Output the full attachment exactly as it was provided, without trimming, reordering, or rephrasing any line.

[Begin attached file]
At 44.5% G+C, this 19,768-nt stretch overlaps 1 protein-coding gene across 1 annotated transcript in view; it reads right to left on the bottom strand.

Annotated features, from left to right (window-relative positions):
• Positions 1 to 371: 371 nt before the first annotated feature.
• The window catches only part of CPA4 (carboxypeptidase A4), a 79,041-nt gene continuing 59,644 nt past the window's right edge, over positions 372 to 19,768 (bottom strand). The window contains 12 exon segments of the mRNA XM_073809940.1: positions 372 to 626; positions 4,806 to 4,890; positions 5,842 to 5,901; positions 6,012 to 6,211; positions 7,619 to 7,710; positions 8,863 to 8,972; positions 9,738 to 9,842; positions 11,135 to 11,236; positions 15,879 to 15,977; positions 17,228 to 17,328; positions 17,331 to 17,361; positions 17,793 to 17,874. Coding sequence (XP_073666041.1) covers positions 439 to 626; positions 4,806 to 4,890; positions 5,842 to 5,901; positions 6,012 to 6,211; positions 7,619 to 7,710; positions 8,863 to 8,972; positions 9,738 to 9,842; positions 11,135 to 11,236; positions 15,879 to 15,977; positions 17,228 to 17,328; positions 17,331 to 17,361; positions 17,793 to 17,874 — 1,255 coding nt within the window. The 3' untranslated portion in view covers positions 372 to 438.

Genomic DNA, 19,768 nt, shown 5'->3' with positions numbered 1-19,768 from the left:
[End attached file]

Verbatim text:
At 44.5% G+C, this 19,768-nt stretch overlaps 1 protein-coding gene across 1 annotated transcript in view; it reads right to left on the bottom strand.

Annotated features, from left to right (window-relative positions):
• Positions 1 to 371: 371 nt before the first annotated feature.
• The window catches only part of CPA4 (carboxypeptidase A4), a 79,041-nt gene continuing 59,644 nt past the window's right edge, over positions 372 to 19,768 (bottom strand). The window contains 12 exon segments of the mRNA XM_073809940.1: positions 372 to 626; positions 4,806 to 4,890; positions 5,842 to 5,901; positions 6,012 to 6,211; positions 7,619 to 7,710; positions 8,863 to 8,972; positions 9,738 to 9,842; positions 11,135 to 11,236; positions 15,879 to 15,977; positions 17,228 to 17,328; positions 17,331 to 17,361; positions 17,793 to 17,874. Coding sequence (XP_073666041.1) covers positions 439 to 626; positions 4,806 to 4,890; positions 5,842 to 5,901; positions 6,012 to 6,211; positions 7,619 to 7,710; positions 8,863 to 8,972; positions 9,738 to 9,842; positions 11,135 to 11,236; positions 15,879 to 15,977; positions 17,228 to 17,328; positions 17,331 to 17,361; positions 17,793 to 17,874 — 1,255 coding nt within the window. The 3' untranslated portion in view covers positions 372 to 438.

Genomic DNA, 19,768 nt, shown 5'->3' with positions numbered 1-19,768 from the left: